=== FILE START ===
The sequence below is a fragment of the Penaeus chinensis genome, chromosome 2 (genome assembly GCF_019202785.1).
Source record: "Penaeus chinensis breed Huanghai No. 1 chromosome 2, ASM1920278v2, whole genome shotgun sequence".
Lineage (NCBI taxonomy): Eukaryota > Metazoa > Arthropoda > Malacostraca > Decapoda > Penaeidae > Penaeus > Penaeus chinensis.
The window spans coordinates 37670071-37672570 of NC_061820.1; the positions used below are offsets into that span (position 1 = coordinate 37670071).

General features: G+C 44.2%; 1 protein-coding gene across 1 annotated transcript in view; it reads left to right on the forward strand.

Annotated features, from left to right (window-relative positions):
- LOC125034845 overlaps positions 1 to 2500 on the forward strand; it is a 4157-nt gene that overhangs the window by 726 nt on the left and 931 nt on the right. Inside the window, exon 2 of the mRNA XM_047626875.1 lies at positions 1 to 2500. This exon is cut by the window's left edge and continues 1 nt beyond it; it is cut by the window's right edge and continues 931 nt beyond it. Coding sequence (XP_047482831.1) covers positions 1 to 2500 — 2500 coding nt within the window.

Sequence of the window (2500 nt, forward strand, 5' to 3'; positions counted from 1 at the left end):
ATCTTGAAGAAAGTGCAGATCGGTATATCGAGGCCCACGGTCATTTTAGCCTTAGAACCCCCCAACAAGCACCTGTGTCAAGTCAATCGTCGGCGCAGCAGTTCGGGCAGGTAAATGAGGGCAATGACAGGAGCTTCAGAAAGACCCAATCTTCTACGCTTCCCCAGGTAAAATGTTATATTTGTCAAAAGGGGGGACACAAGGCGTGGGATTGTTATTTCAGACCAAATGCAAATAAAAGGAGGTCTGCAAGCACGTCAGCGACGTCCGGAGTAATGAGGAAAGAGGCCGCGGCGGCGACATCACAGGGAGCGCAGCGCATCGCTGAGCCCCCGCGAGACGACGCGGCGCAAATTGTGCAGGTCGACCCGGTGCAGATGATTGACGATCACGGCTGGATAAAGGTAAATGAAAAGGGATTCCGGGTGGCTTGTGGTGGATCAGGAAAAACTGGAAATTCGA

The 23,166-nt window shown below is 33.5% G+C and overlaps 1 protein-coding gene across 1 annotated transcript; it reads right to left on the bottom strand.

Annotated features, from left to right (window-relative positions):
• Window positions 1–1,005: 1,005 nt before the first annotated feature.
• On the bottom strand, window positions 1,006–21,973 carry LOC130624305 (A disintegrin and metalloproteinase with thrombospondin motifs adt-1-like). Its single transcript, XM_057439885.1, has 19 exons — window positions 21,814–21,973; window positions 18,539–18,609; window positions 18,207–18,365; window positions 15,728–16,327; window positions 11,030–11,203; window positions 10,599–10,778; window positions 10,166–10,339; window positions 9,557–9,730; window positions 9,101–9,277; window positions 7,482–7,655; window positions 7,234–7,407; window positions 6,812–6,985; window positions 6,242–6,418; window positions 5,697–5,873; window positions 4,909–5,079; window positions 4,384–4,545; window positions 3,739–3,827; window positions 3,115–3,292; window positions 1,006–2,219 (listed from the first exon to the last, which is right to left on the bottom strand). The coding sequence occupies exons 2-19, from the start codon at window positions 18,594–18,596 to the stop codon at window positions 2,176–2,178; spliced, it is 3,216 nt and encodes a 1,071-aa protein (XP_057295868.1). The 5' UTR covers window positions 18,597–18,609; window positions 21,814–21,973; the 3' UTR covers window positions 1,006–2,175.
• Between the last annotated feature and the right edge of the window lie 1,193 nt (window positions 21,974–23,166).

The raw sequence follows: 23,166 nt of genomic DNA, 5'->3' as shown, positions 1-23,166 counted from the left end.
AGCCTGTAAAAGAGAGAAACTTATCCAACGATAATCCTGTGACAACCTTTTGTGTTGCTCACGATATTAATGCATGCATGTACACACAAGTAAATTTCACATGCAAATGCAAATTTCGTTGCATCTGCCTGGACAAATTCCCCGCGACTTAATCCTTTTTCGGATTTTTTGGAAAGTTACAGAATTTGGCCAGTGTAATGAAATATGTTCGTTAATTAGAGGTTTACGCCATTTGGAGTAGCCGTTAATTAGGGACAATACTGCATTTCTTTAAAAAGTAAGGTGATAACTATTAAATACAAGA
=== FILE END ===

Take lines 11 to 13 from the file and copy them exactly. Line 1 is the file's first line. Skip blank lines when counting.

Annotated features, from left to right (window-relative positions):
• Window positions 1–1,005: 1,005 nt before the first annotated feature.
• On the bottom strand, window positions 1,006–21,973 carry LOC130624305 (A disintegrin and metalloproteinase with thrombospondin motifs adt-1-like). Its single transcript, XM_057439885.1, has 19 exons — window positions 21,814–21,973; window positions 18,539–18,609; window positions 18,207–18,365; window positions 15,728–16,327; window positions 11,030–11,203; window positions 10,599–10,778; window positions 10,166–10,339; window positions 9,557–9,730; window positions 9,101–9,277; window positions 7,482–7,655; window positions 7,234–7,407; window positions 6,812–6,985; window positions 6,242–6,418; window positions 5,697–5,873; window positions 4,909–5,079; window positions 4,384–4,545; window positions 3,739–3,827; window positions 3,115–3,292; window positions 1,006–2,219 (listed from the first exon to the last, which is right to left on the bottom strand). The coding sequence occupies exons 2-19, from the start codon at window positions 18,594–18,596 to the stop codon at window positions 2,176–2,178; spliced, it is 3,216 nt and encodes a 1,071-aa protein (XP_057295868.1). The 5' UTR covers window positions 18,597–18,609; window positions 21,814–21,973; the 3' UTR covers window positions 1,006–2,175.